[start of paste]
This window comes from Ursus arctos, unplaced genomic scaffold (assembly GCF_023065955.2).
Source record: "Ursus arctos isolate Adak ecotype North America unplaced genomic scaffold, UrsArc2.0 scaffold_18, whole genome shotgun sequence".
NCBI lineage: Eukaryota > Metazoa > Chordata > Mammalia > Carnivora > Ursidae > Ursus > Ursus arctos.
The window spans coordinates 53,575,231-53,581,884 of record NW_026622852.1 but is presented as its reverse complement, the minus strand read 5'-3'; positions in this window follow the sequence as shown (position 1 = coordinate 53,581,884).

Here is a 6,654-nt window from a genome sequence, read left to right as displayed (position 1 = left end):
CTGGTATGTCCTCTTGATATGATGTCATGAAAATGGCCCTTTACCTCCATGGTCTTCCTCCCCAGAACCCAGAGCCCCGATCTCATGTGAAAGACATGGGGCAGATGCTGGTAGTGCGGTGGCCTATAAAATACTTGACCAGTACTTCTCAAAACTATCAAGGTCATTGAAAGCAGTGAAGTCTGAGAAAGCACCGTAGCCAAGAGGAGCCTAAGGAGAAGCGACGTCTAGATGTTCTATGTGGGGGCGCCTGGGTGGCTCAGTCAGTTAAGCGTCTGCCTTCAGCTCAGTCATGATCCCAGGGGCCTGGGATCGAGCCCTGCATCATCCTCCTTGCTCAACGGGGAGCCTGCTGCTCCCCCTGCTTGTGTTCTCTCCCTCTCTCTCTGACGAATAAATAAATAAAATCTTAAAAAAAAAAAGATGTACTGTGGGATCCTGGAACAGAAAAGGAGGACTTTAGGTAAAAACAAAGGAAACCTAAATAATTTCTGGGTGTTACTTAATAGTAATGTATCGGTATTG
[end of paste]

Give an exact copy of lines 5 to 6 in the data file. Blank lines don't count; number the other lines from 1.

Here is a 6,654-nt window from a genome sequence, read left to right as displayed (position 1 = left end):
CTGGTATGTCCTCTTGATATGATGTCATGAAAATGGCCCTTTACCTCCATGGTCTTCCTCCCCAGAACCCAGAGCCCCGATCTCATGTGAAAGACATGGGGCAGATGCTGGTAGTGCGGTGGCCTATAAAATACTTGACCAGTACTTCTCAAAACTATCAAGGTCATTGAAAGCAGTGAAGTCTGAGAAAGCACCGTAGCCAAGAGGAGCCTAAGGAGAAGCGACGTCTAGATGTTCTATGTGGGGGCGCCTGGGTGGCTCAGTCAGTTAAGCGTCTGCCTTCAGCTCAGTCATGATCCCAGGGGCCTGGGATCGAGCCCTGCATCATCCTCCTTGCTCAACGGGGAGCCTGCTGCTCCCCCTGCTTGTGTTCTCTCCCTCTCTCTCTGACGAATAAATAAATAAAATCTTAAAAAAAAAAAGATGTACTGTGGGATCCTGGAACAGAAAAGGAGGACTTTAGGTAAAAACAAAGGAAACCTAAATAATTTCTGGGTGTTACTTAATAGTAATGTATCGGTATTG